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Cuba is widely recognized for its social achievements including health care, education, social security, subsidized food and other benefits and opportunities, despite well-meaning, or sometimes not so well-meaning, international criticisms. For more than 50 years, this Caribbean island has defended and sustained these economic, political, social and cultural gains, and has maintained a commitment to humanitarianism and international solidarity that persists to this day.
Part one of Unfinished Puzzle describes the socioeconomic context of Cuban agriculture, the natural environment that affect it and the international political context in which it has developed. Part two explores the unique agricultural policies Cubans implemented to confront the food and economic crises of the early 1990s. Finally, part three examines the lessons to be learned from the Cuban experience with respect to local development, sustainable agriculture, agroecology, food security and food sovereignty. It highlights the elements of the Cuban system most suitable for replication in other countries facing similar circumstances or challenges.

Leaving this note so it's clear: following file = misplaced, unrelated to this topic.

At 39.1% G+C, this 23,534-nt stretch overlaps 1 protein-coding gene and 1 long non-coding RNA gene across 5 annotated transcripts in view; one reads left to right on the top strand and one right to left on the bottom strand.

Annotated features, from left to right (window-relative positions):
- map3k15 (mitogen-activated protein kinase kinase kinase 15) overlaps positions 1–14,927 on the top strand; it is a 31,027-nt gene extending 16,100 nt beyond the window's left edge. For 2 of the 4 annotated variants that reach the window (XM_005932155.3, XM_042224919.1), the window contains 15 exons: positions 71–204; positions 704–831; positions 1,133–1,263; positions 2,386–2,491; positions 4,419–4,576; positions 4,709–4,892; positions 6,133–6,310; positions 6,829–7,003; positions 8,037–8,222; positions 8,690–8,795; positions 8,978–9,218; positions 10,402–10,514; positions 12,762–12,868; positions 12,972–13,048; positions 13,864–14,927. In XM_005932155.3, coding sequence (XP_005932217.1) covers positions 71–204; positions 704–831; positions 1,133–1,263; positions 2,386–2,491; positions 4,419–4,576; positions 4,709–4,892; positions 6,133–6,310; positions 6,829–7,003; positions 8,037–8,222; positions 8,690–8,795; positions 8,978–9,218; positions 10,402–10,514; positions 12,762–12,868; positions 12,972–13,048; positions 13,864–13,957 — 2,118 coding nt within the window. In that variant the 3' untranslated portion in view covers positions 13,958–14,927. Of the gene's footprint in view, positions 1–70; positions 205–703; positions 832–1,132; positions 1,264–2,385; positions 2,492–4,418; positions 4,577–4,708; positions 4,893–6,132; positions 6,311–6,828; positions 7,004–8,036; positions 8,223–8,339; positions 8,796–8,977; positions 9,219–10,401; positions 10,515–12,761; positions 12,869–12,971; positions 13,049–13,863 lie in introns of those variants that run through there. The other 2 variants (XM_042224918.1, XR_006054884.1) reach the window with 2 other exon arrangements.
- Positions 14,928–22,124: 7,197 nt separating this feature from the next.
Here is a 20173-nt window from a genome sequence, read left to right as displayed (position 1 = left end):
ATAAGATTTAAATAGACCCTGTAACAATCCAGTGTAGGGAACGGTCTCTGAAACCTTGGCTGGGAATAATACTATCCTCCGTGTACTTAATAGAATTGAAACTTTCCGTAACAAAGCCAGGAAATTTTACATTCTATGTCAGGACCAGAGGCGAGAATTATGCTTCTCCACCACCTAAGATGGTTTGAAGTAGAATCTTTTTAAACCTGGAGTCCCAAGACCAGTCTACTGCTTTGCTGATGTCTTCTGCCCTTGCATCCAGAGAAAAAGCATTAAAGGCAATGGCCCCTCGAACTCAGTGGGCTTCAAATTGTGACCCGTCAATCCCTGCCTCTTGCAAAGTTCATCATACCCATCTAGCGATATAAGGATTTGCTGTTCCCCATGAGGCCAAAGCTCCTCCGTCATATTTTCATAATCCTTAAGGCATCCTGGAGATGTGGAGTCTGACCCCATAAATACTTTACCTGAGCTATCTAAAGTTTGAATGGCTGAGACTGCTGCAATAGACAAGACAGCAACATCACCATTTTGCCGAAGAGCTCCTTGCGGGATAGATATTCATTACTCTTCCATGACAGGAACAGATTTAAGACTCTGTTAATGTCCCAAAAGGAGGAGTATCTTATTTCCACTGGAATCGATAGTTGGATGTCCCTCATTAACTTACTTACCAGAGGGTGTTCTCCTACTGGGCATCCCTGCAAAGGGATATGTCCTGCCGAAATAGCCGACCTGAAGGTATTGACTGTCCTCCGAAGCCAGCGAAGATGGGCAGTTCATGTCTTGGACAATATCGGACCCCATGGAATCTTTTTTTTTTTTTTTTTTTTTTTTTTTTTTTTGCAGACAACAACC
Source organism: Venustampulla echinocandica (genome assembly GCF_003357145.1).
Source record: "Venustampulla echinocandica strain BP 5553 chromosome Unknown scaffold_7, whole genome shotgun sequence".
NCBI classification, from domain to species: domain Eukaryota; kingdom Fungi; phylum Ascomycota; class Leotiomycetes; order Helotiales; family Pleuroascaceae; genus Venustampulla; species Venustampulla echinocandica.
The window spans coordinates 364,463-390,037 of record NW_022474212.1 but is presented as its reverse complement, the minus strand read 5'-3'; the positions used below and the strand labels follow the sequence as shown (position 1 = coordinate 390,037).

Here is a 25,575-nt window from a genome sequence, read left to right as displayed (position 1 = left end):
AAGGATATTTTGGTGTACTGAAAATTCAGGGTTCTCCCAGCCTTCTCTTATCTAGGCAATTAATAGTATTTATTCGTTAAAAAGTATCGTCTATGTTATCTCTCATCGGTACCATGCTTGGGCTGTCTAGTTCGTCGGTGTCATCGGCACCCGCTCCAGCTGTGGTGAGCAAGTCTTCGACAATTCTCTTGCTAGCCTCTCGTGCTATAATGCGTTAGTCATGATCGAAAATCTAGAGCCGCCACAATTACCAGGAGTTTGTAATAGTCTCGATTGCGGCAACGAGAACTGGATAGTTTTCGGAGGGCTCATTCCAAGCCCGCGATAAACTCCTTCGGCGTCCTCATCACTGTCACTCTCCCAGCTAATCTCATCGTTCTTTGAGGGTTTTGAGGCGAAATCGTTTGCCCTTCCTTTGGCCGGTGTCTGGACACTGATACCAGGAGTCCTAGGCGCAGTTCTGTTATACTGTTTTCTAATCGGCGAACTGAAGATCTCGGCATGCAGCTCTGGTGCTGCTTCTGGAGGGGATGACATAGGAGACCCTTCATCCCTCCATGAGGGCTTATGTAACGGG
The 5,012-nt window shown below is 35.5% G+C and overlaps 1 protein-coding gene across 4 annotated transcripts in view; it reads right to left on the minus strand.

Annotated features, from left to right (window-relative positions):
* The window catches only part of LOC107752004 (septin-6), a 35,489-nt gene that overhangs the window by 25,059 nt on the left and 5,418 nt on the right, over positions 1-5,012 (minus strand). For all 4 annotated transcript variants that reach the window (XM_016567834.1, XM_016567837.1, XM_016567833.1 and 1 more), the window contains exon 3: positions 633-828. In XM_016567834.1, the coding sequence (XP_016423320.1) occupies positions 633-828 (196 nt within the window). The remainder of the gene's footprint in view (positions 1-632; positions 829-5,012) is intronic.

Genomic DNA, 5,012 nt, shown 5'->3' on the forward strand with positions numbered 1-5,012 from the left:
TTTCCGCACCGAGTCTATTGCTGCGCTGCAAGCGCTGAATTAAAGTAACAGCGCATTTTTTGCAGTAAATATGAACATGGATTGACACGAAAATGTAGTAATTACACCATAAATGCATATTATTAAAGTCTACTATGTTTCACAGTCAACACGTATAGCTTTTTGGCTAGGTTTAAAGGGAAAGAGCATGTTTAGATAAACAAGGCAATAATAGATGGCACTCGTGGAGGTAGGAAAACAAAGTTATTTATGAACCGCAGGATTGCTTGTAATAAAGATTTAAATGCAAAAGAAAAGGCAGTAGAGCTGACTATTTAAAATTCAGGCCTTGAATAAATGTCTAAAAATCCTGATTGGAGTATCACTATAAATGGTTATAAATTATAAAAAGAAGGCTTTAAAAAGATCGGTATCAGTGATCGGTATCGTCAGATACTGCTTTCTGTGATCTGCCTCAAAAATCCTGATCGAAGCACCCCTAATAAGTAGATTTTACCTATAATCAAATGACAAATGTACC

Food First Books; January 2013
- ISBN 9780935028409
- Read online
- Title: Unfinished Puzzle
- Author: May Ling Chan; Eduardo Francisco Freyre Roach
Imprint: Food First Books
In The Press
This book reminds us that the only option for a small island nation facing an inhumane embargo and devastating hurricanes, is to embrace agroecology as a path to achieve food sovereignty and agricultural resiliency while maintaining its political autonomy.
CLARA I. NICHOLLS
Regional Coordinator of Red IberoAmericana de Agroecología para el Desarrollo de Sistemas Agrícolas Resilientes al Cambio Climático (REDAGRES)
The unfinished puzzle refers to the challenge of overcoming the Cuban agriculture paradox. Despite great agroecological advances and with over 120,000 peasants using sustainable methods--and producing most of the food in the island--why does Cuba still import substantial amounts of food? and why is the government releasing transgenic plants such as Bt corn? Why is agroecology, considered as alternative,” and only supported under scenarios of economic scarcity? This book, helps to address this unfinished puzzle.
MIGUEL A. ALTIERI
President, Latin American Scientific Society of Agroecology (SOCLA)
About The Author
May Ling Chan is CEO of Friends of the Earth-Hong Kong. She worked with Oxfam Hong Kong in Asia and Africa for over 12 years. Her research at the Agrarian University of Havana focused on agricultural policy, agroecology and incentive structures for sustainable production from 2005 to 2009.
Eduardo Francisco Freyre Roach, PhD has been a professor at the Agrarian University of Havana for 27 years, specializing in rural sociology, sustainable agriculture and bioethics.